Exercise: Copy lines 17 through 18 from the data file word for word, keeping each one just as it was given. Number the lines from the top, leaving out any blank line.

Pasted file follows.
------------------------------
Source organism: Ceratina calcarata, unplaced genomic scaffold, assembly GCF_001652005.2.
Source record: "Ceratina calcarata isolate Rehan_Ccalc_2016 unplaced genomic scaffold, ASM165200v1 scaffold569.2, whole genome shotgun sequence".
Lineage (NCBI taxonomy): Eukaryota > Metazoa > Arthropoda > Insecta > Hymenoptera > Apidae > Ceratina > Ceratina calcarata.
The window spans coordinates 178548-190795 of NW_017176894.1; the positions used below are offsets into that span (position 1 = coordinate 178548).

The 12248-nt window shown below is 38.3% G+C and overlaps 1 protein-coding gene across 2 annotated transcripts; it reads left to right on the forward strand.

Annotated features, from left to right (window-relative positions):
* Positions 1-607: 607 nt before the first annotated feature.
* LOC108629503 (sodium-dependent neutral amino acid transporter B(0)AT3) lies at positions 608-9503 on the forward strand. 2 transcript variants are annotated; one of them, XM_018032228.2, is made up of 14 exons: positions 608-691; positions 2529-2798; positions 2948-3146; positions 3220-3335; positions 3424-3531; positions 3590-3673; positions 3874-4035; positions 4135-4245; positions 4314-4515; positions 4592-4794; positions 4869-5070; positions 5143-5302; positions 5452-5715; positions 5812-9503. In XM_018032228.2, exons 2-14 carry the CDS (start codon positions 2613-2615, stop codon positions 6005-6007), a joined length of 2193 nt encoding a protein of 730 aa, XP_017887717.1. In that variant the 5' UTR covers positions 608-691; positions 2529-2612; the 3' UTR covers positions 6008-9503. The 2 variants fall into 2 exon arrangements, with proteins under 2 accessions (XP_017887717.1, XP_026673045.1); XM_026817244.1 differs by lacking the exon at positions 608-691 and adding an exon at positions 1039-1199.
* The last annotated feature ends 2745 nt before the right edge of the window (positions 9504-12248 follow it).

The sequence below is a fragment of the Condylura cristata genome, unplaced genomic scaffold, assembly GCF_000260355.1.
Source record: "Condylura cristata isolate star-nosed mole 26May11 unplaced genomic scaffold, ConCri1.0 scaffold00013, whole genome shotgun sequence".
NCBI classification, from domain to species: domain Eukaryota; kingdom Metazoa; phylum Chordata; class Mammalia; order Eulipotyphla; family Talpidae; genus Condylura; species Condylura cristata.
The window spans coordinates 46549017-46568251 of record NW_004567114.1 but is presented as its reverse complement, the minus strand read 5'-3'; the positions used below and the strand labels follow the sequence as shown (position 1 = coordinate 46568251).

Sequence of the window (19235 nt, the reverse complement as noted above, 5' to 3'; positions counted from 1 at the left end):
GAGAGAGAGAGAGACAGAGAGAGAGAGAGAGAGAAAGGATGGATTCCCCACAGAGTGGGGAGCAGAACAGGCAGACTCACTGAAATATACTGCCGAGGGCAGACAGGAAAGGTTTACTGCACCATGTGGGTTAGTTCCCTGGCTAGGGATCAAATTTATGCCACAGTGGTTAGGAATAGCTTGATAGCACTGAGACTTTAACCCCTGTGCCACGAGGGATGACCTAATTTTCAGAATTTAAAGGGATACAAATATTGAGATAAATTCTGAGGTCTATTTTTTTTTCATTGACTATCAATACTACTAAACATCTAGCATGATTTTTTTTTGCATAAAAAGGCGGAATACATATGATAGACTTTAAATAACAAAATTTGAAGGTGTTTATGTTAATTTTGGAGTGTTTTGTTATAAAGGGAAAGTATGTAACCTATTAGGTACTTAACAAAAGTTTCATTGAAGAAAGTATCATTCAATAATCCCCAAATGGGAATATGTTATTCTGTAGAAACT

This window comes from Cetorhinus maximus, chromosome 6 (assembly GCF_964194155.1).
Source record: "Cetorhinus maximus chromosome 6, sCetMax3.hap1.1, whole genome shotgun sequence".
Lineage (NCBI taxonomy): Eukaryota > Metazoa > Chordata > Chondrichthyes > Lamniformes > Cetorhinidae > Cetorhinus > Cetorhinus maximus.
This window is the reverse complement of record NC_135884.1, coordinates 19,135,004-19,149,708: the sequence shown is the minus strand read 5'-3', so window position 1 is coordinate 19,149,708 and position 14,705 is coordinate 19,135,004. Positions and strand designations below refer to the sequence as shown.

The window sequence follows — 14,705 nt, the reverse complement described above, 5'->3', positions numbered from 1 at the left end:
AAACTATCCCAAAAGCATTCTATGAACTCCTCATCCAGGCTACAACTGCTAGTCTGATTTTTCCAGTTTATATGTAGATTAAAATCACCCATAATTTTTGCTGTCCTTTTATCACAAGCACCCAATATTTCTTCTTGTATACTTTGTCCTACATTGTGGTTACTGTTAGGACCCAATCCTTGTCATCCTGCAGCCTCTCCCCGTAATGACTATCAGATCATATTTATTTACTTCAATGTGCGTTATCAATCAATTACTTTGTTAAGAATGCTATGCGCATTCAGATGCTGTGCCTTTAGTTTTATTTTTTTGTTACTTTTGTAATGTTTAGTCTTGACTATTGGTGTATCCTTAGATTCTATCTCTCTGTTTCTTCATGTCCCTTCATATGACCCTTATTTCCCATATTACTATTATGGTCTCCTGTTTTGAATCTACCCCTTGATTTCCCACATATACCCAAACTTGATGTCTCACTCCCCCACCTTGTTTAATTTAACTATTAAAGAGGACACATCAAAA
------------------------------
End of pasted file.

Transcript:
Source record: "Cetorhinus maximus chromosome 6, sCetMax3.hap1.1, whole genome shotgun sequence".
Lineage (NCBI taxonomy): Eukaryota > Metazoa > Chordata > Chondrichthyes > Lamniformes > Cetorhinidae > Cetorhinus > Cetorhinus maximus.